Figure 5

Radiosonde-GPS comparison. Comparison between the PWV retrieved from radiosondes (crosses) and by the GPS station BAKO. The GPS-derived PWV was computed by using the temperature measured at CTGR station (line) and that measured by the radiosonde sensor at launch (circles).

Figure 6

Spatial variations of GPS-derived PWV. Line (top) and matrix (middle) plots of GPS-derived PWV time series; inter-station standard deviation (bottom), every 30 s (solid line) and hourly (crosses). The number of available stations at each epoch is overlaid on the bottom plot as a dashed line.

Table 1

Mean, standard deviation, and RMSE of the difference between radiosonde and GPS results for PWV retrieval (in mm)

 

T CTGR

T sonde

T CTGR

T sonde

   

(excluding anomalies)

Mean

1.1

1.3

0.5

0.7

st.dev.

3.0

3.0

2.4

2.3

RMSE

3.2

3.3

2.4

2.4

st.dev., standard deviation.

Spatial variations of GPS-derived PWV around Jakarta

Figure 6 shows the time series of GPS-derived PWV during the whole campaign (top and middle panels); all the five stations showed consistent time variations over long timespans (i.e., they showed consistent low-frequency signals) with maximum spatial variations (i.e., inter-station PWV differences) ranging from 5 to 10 mm. The matrix representation in the middle panel was chosen in order to try to identify the movement of large water vapor fluctuations as they are detected by different stations; the stations are ordered from the northernmost (top row, CJKT) to the southernmost (bottom row, BAK2) to improve the readability of the plot. The PWV showed a local minimum around midday on 24 July, after which it started to increase rapidly in the late afternoon and continued to increase until the early morning of the 27 of July, with some intermittent fluctuations, reaching a peak of about 67 mm. Then it gradually decreased on 29 to 30 July, stabilizing within a range of 40 to 50 mm until 3 August, when it started to increase again. Overall, Figure 6 indicates that a moist air block passed over the campaign site, causing the detection of a large amount of water vapor on 26 to 29 July. It is also worth noting that from 31 July to 3 August a diurnal variation in PWV is regularly repeated, with an enhancement in the afternoon (further details are given in the section ‘Temporal variations of GPS-derived PWV around Jakarta’).The measurement error in PWV retrieval by GPS was roughly evaluated by comparing the PWV time series of the two co-located stations, i.e., BAKO and BAK2: the mean and standard deviation of their difference were 0.02 and 0.94 mm, respectively. Any inter-station PWV variation exceeding 2 mm (i.e., twice the standard deviation) was thus considered as containing significant geophysical information, i.e., spatial fluctuations of water vapor. In the bottom panel of Figure 6, we have plotted the time variation of the standard deviation of the five PWV results. The standard deviation showed sharp peaks reaching up to 3 to 4 mm in the morning of 27 and 29 July and in the afternoon of 31 July and 2 to 3 August. In particular, it exceeded 3 mm for few hours in the afternoon of 2 August. It should be noted that the absolute PWV values estimated for each station depend on the station altitude; hence, a fraction of the inter-station standard deviation is due to the altitude difference. However, this fraction is expected to be constant over time; therefore, it does not affect the time variability of the standard deviation. In any case, it is advisable to deploy new GNSS stations (or to select stations in existing networks) at approximately the same altitude.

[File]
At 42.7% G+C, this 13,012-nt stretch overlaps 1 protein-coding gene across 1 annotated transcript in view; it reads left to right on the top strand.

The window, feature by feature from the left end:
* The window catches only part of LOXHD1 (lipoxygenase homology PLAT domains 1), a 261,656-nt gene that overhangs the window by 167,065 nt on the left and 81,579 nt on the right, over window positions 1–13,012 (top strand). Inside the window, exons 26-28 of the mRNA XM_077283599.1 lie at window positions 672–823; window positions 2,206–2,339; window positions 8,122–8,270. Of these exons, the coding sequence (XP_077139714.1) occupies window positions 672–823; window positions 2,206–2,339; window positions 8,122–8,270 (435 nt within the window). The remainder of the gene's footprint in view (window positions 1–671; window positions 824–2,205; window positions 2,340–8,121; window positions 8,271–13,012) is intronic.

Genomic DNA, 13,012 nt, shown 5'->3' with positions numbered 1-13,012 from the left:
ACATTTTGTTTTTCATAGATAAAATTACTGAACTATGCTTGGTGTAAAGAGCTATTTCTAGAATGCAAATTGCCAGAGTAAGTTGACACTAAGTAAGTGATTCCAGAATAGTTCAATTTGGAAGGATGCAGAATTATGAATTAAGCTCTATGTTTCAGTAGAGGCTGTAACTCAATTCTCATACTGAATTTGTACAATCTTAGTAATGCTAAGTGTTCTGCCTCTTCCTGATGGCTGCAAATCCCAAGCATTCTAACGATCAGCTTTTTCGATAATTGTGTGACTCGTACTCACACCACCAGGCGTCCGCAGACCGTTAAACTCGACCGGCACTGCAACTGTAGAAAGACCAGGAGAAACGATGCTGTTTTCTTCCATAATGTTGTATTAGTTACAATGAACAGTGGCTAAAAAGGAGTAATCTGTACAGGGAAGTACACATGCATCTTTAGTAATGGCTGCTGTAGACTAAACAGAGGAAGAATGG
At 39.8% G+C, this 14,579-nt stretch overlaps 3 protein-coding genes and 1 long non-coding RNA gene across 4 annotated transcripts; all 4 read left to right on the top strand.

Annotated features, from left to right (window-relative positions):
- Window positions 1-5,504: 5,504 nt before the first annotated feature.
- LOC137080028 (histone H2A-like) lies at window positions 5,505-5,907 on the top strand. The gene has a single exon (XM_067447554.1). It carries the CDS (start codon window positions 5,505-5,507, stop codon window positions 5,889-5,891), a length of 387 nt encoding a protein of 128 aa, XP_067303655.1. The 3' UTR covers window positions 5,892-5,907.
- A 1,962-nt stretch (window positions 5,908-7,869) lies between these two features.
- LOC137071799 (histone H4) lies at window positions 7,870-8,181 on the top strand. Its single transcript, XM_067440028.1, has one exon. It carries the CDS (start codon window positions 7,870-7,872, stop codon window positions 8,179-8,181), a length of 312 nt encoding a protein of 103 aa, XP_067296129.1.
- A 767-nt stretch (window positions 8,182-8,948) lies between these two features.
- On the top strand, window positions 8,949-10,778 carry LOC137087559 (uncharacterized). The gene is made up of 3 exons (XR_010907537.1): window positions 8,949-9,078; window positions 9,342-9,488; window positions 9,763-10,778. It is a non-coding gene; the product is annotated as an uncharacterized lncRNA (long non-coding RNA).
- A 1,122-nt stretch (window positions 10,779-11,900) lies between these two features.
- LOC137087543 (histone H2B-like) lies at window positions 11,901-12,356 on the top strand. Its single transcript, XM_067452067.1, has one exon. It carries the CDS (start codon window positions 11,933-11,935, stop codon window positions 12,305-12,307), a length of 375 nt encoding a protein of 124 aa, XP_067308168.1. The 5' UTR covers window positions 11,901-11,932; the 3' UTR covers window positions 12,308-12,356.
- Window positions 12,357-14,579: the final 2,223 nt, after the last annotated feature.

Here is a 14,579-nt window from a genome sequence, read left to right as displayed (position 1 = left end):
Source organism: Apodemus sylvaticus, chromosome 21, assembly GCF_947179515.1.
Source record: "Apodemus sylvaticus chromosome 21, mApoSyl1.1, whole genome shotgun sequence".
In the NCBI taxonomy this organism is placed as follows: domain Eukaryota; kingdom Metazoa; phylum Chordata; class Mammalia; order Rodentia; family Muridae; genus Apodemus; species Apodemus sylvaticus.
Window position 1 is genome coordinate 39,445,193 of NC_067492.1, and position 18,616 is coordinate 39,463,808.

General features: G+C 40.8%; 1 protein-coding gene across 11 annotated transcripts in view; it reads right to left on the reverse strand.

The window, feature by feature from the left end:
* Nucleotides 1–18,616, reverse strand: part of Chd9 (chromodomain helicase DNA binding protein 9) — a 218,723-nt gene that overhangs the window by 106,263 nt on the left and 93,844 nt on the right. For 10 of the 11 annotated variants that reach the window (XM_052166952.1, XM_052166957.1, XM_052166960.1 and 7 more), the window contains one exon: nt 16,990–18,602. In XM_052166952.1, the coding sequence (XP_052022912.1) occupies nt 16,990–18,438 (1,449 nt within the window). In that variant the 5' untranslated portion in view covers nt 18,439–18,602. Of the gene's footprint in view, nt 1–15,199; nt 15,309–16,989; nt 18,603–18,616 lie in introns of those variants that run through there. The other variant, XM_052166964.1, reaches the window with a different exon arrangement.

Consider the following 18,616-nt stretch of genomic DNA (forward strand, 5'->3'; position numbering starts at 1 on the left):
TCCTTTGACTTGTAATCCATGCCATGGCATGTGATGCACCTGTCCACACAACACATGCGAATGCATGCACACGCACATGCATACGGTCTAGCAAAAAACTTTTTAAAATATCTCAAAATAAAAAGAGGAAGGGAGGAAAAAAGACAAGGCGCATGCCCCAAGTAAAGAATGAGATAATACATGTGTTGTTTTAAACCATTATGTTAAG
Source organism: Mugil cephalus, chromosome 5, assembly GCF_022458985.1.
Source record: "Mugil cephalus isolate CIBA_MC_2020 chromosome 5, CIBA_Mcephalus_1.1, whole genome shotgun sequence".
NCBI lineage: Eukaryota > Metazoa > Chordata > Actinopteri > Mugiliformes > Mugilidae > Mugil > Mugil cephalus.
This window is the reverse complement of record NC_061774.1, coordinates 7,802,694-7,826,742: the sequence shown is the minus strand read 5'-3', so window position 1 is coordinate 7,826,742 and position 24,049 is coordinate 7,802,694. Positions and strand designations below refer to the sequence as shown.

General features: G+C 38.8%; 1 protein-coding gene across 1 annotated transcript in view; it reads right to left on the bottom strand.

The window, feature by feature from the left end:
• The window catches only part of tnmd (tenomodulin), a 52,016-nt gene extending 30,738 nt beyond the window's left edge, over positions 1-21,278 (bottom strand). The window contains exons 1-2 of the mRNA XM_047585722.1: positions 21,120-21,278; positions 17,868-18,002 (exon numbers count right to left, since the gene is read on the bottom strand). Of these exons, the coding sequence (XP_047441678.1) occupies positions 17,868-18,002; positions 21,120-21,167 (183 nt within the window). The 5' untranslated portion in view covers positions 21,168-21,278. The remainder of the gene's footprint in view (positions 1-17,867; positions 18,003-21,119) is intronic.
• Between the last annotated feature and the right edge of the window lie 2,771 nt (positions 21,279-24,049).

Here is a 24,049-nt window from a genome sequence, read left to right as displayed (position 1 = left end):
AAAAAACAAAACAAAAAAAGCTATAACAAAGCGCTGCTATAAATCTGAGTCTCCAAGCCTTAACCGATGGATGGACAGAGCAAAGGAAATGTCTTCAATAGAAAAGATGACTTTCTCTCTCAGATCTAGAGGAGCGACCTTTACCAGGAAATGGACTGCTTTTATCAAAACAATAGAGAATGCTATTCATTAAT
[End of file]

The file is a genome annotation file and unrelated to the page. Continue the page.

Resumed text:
Table 2 shows an overview of the rain clouds detected by the CDR in Serpong. The highest values of standard deviation appear to be associated to the strongest echoes detected by the CDR over the observation area. A thorough statistical study on the relation between the characteristics of rain events and the horizontal PWV inhomogeneity in western Java is planned for our future works.
Table 2

Precipitation events detected by the CDR during the campaign

Date

Time (LT)

Event

max. reflectivity

max. st.dev.

Notes

   

(dBZ)

(mm)

 

24 July

1332 to 1922

No data

-

2.3

 

25 July

1120 to 2200

Scattered weak echoes

20

2.1

 

25 July

2200 to 2359

Localized echoes

30

2.4

Echoes approaching the observation area fromnortheast

26 July

0000 to 0200

Localized echoes over CJKT

30

1.5

CJKT PWV higher than other stations

26 July

0300 to 0700

Scattered echoes

30

2.1

Echoes homogeneously covering the observation area

26 July

2330 to 2359